Gravity (2013)

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Gravity (2013)

Post  BoG on Sun Nov 16, 2014 12:52 pm


Gravity may seem to be about what it's like to be in orbit above Earth, and there is that, but it's more about the struggles and travails of an individual (Sandra Bullock). It's one of those very centered films, very focused, following along with just one character for most of the story. It begins with two, the other played by George Clooney - he plays the professional, experienced astronaut of the piece. Bullock's character is less of an astronaut and more of a technical associate, this being her first mission in space. So, the story impresses on us the significance of the events after Clooney's character is taken out of the story - Bullock's character is a babe in the woods and she's stuck about 100 miles above the Earth. The goal: finding a way down safely.

The other aspect to all this is the sense of helplessness. In the first act, the astronauts find out about the approaching threat - a satellite has been destructed and the debris is on its way. But, knowing all this ahead of time doesn't really help them much and they fail to avoid the oncoming disaster. Everything seems to happen in slow motion up there in space, up to a point; then it's on you abruptly and you are probably too slow to escape your own destruction. All perspective is different up there in orbit, much different from the familiar environs of Earth; it's all upside down, topsy-turvy, turned around and off-kilter. The film offers a series of these dizzying perspectives, throwing us these curves; we just aren't used to it - and certainly Bullock's character isn't either. Even during the moments when she sheds her spacesuit and is inside one of mankind's mechanical floating tombs up there, there's no gravity and she floats in an otherworldly haze.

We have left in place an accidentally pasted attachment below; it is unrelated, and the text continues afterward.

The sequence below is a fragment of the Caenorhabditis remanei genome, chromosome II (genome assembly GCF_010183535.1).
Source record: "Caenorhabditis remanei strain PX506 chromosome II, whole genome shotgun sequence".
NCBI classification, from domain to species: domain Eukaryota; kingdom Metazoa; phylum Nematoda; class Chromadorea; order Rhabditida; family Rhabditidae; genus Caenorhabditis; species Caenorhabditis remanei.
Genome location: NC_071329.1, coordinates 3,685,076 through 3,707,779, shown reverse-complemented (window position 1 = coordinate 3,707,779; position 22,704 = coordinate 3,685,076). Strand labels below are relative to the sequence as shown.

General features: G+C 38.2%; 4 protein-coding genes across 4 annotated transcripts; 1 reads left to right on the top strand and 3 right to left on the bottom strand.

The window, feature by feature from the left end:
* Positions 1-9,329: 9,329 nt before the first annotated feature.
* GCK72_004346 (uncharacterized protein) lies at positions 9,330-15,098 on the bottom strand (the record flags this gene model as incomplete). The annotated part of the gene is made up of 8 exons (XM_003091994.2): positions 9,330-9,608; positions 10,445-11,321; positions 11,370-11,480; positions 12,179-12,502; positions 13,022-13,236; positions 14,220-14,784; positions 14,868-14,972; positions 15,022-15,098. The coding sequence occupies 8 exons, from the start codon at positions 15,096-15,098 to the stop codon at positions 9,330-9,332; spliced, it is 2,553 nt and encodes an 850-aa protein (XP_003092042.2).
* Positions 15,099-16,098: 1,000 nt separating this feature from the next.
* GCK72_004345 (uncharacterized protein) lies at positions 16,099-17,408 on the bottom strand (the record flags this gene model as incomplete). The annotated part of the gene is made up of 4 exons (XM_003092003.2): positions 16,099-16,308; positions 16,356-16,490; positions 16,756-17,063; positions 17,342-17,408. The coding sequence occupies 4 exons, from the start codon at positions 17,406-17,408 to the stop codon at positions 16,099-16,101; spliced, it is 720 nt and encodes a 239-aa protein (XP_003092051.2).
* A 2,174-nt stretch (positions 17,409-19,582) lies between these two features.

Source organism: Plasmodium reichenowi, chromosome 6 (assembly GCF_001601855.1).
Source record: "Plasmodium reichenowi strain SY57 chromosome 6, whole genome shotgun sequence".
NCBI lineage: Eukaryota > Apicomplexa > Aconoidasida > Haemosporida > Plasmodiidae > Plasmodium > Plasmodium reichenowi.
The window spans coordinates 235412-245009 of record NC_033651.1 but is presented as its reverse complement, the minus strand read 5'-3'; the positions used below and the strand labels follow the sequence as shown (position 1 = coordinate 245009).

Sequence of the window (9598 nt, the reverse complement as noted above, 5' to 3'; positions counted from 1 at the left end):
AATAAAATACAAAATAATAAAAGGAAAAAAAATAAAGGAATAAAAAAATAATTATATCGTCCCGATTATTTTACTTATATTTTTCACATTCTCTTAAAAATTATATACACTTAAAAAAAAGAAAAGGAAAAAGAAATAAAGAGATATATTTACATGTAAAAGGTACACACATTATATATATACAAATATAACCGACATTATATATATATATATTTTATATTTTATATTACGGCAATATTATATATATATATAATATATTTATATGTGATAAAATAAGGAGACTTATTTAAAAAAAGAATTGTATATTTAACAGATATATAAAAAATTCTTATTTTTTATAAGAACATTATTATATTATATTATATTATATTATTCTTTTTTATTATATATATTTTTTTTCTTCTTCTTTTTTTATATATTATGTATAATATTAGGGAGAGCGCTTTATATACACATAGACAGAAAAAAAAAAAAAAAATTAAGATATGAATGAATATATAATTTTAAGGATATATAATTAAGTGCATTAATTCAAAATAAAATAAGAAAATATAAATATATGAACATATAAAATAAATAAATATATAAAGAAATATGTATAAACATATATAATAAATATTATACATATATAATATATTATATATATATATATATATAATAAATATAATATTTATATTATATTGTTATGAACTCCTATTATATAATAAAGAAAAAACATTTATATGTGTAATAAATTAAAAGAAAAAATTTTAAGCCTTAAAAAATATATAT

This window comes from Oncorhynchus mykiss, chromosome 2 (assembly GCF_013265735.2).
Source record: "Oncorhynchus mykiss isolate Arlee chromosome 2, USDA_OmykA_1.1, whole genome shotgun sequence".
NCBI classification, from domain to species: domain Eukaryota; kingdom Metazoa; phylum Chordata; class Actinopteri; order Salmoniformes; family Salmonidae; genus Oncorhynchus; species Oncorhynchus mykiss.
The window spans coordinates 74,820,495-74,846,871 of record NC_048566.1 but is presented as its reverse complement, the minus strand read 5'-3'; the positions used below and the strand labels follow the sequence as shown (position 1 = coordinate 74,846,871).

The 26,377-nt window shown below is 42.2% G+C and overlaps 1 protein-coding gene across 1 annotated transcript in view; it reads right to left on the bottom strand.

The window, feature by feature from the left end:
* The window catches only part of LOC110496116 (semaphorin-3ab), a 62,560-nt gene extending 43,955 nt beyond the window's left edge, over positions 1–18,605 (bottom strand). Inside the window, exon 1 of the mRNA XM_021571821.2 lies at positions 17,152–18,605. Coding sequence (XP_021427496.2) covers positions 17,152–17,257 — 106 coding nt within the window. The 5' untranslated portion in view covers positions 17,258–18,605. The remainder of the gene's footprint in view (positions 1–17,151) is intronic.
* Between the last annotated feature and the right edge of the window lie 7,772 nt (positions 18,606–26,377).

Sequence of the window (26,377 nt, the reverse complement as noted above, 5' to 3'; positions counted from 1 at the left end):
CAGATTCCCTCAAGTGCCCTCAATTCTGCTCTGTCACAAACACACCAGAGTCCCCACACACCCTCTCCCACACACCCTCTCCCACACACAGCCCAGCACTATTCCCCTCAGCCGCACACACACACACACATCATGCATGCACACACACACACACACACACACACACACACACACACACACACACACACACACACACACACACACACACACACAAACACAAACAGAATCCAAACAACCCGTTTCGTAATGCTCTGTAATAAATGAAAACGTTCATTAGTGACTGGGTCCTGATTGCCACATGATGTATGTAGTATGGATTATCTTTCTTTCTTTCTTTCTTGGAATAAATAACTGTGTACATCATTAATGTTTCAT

All that said, there's also an emptiness to the proceedings. Sure, the visuals are brilliant and Bullock is an ideal choice as the actress to carry us along and keep us involved. But there's so much of the spectacular show of her constant jeopardy, such as barely catching the right grip on something to prolong her survival, that it outweighs the chances to catch one's breath and drink in her dilemma. We are awed at the technical brilliance and the visual splendor, but seeing her as a real human being near death happens only during brief periods throughout the film, such as those mentioned moments without a spacesuit, when she seems most vulnerable. It's most potent near the end, when she finally begins her descent. That's a little late. The narrative also throws in an overreaching backstory for Bullock's character - a dead daughter; by the end, this bit of old tragedy seems to tell us that even with such depression, she will still endeavor to survive against all odds. I'm not sure what the moral here is, except that mankind may be the ultimate survivor in the game of life & death - but it's usually an instinct, not this banal moralizing or messaging about what drives a human being - that's just too calculated and rehearsed. BoG's Score: 8 out of 10
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